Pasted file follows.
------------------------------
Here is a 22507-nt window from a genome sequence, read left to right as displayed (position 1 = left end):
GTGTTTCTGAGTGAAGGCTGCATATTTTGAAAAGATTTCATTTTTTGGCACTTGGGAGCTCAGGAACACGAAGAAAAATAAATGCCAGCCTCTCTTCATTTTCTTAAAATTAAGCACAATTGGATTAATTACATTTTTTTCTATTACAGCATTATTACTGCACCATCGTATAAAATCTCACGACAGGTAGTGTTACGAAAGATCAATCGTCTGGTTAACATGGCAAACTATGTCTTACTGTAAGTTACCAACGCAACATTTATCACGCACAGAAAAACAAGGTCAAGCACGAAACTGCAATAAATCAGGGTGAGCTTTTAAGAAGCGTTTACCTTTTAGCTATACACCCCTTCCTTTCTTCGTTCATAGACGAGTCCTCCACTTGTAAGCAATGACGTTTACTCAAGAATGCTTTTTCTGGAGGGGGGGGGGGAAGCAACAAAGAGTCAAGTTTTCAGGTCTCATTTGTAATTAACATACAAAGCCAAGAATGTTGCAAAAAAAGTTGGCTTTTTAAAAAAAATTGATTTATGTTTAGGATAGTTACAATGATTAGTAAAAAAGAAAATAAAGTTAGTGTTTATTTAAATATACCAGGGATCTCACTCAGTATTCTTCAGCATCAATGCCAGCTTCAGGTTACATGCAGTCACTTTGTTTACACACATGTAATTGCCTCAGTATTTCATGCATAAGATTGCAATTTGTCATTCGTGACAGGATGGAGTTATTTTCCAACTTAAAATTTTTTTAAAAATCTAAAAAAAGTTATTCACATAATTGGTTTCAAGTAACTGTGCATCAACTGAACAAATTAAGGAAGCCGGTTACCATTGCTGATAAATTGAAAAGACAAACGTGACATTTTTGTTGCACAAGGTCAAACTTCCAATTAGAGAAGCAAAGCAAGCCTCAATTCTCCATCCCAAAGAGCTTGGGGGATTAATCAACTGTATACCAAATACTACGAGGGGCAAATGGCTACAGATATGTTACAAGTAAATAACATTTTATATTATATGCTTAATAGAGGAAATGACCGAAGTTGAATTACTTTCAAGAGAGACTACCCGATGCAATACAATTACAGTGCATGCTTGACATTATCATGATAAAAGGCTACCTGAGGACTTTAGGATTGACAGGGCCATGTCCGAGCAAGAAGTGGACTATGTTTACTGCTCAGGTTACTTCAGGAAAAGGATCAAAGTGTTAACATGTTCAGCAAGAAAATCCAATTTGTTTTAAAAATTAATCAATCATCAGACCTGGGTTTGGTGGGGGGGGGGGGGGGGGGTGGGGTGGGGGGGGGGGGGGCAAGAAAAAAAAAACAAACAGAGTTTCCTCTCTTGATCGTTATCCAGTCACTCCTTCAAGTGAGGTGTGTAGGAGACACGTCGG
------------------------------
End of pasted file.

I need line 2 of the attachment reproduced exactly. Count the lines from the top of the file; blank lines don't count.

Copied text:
GTGTTTCTGAGTGAAGGCTGCATATTTTGAAAAGATTTCATTTTTTGGCACTTGGGAGCTCAGGAACACGAAGAAAAATAAATGCCAGCCTCTCTTCATTTTCTTAAAATTAAGCACAATTGGATTAATTACATTTTTTTCTATTACAGCATTATTACTGCACCATCGTATAAAATCTCACGACAGGTAGTGTTACGAAAGATCAATCGTCTGGTTAACATGGCAAACTATGTCTTACTGTAAGTTACCAACGCAACATTTATCACGCACAGAAAAACAAGGTCAAGCACGAAACTGCAATAAATCAGGGTGAGCTTTTAAGAAGCGTTTACCTTTTAGCTATACACCCCTTCCTTTCTTCGTTCATAGACGAGTCCTCCACTTGTAAGCAATGACGTTTACTCAAGAATGCTTTTTCTGGAGGGGGGGGGGGAAGCAACAAAGAGTCAAGTTTTCAGGTCTCATTTGTAATTAACATACAAAGCCAAGAATGTTGCAAAAAAAGTTGGCTTTTTAAAAAAAATTGATTTATGTTTAGGATAGTTACAATGATTAGTAAAAAAGAAAATAAAGTTAGTGTTTATTTAAATATACCAGGGATCTCACTCAGTATTCTTCAGCATCAATGCCAGCTTCAGGTTACATGCAGTCACTTTGTTTACACACATGTAATTGCCTCAGTATTTCATGCATAAGATTGCAATTTGTCATTCGTGACAGGATGGAGTTATTTTCCAACTTAAAATTTTTTTAAAAATCTAAAAAAAGTTATTCACATAATTGGTTTCAAGTAACTGTGCATCAACTGAACAAATTAAGGAAGCCGGTTACCATTGCTGATAAATTGAAAAGACAAACGTGACATTTTTGTTGCACAAGGTCAAACTTCCAATTAGAGAAGCAAAGCAAGCCTCAATTCTCCATCCCAAAGAGCTTGGGGGATTAATCAACTGTATACCAAATACTACGAGGGGCAAATGGCTACAGATATGTTACAAGTAAATAACATTTTATATTATATGCTTAATAGAGGAAATGACCGAAGTTGAATTACTTTCAAGAGAGACTACCCGATGCAATACAATTACAGTGCATGCTTGACATTATCATGATAAAAGGCTACCTGAGGACTTTAGGATTGACAGGGCCATGTCCGAGCAAGAAGTGGACTATGTTTACTGCTCAGGTTACTTCAGGAAAAGGATCAAAGTGTTAACATGTTCAGCAAGAAAATCCAATTTGTTTTAAAAATTAATCAATCATCAGACCTGGGTTTGGTGGGGGGGGGGGGGGGGGGTGGGGTGGGGGGGGGGGGGGCAAGAAAAAAAAAACAAACAGAGTTTCCTCTCTTGATCGTTATCCAGTCACTCCTTCAAGTGAGGTGTGTAGGAGACACGTCGG